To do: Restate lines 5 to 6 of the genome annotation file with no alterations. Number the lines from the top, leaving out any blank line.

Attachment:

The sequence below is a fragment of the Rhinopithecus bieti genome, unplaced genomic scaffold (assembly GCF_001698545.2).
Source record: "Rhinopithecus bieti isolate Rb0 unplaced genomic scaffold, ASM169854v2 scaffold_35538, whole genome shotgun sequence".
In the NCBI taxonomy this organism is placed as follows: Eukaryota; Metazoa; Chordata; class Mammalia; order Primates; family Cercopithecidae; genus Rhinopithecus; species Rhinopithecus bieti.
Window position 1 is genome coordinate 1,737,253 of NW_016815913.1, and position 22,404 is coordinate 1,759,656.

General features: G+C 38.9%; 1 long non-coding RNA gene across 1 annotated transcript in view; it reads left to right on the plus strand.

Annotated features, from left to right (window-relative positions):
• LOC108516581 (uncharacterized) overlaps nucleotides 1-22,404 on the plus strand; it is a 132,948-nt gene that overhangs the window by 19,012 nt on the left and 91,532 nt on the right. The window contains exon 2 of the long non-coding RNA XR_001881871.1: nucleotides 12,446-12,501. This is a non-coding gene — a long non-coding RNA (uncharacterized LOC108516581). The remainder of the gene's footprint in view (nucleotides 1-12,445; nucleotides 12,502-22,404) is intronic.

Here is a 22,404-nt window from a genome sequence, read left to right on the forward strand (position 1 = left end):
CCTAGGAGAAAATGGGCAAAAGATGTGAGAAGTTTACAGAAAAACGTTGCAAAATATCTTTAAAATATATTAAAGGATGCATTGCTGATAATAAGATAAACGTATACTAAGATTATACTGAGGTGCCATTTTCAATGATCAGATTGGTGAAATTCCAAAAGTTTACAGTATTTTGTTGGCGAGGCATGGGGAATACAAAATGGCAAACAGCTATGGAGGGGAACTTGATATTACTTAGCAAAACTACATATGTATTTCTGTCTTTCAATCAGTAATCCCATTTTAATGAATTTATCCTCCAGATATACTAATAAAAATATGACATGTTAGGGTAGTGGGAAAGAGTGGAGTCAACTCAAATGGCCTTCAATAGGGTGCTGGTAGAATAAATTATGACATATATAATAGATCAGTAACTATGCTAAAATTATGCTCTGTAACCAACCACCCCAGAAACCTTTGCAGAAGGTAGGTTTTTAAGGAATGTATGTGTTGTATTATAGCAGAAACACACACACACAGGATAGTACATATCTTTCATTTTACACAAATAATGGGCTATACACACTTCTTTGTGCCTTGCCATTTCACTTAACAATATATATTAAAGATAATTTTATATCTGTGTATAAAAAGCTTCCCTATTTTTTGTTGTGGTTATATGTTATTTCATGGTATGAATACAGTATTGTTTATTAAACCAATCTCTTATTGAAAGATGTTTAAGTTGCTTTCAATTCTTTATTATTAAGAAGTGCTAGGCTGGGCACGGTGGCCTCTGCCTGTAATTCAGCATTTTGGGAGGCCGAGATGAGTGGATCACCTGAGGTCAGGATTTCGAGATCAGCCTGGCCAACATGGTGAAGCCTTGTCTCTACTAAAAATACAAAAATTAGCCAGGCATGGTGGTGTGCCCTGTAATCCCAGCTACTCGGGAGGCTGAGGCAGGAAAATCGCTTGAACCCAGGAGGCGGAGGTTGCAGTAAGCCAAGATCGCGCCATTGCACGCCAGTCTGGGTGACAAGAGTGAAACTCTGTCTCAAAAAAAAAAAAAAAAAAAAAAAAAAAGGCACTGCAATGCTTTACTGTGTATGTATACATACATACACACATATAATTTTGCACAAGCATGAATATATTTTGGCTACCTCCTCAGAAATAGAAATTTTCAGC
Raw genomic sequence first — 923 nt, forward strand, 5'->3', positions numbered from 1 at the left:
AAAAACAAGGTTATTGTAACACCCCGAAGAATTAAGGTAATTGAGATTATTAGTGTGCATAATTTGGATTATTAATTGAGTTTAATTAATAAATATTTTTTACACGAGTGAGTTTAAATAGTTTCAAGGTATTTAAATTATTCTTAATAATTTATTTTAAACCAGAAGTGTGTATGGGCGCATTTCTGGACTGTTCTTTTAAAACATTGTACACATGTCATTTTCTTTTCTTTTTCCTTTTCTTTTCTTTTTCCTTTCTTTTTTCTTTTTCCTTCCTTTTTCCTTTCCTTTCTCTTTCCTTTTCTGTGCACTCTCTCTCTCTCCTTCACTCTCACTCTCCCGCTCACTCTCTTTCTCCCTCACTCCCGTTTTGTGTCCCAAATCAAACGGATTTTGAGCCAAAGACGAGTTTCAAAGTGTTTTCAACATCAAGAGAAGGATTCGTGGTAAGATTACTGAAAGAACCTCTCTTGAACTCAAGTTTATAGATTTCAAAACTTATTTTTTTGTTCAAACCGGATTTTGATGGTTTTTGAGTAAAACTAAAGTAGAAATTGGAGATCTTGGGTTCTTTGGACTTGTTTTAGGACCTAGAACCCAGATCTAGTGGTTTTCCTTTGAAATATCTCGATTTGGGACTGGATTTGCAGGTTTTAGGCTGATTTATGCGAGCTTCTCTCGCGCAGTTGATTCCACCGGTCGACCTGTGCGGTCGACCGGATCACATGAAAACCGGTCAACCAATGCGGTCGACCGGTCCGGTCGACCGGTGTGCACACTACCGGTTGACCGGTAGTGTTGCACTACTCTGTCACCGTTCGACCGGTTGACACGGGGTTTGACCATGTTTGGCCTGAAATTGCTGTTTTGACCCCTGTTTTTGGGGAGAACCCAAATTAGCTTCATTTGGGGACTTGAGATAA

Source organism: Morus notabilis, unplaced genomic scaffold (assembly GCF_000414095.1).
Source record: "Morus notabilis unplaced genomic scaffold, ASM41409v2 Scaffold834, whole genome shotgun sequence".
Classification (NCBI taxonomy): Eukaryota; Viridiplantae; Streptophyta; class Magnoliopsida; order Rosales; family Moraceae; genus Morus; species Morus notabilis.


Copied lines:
General features: G+C 38.9%; 1 long non-coding RNA gene across 1 annotated transcript in view; it reads left to right on the plus strand.

Annotated features, from left to right (window-relative positions):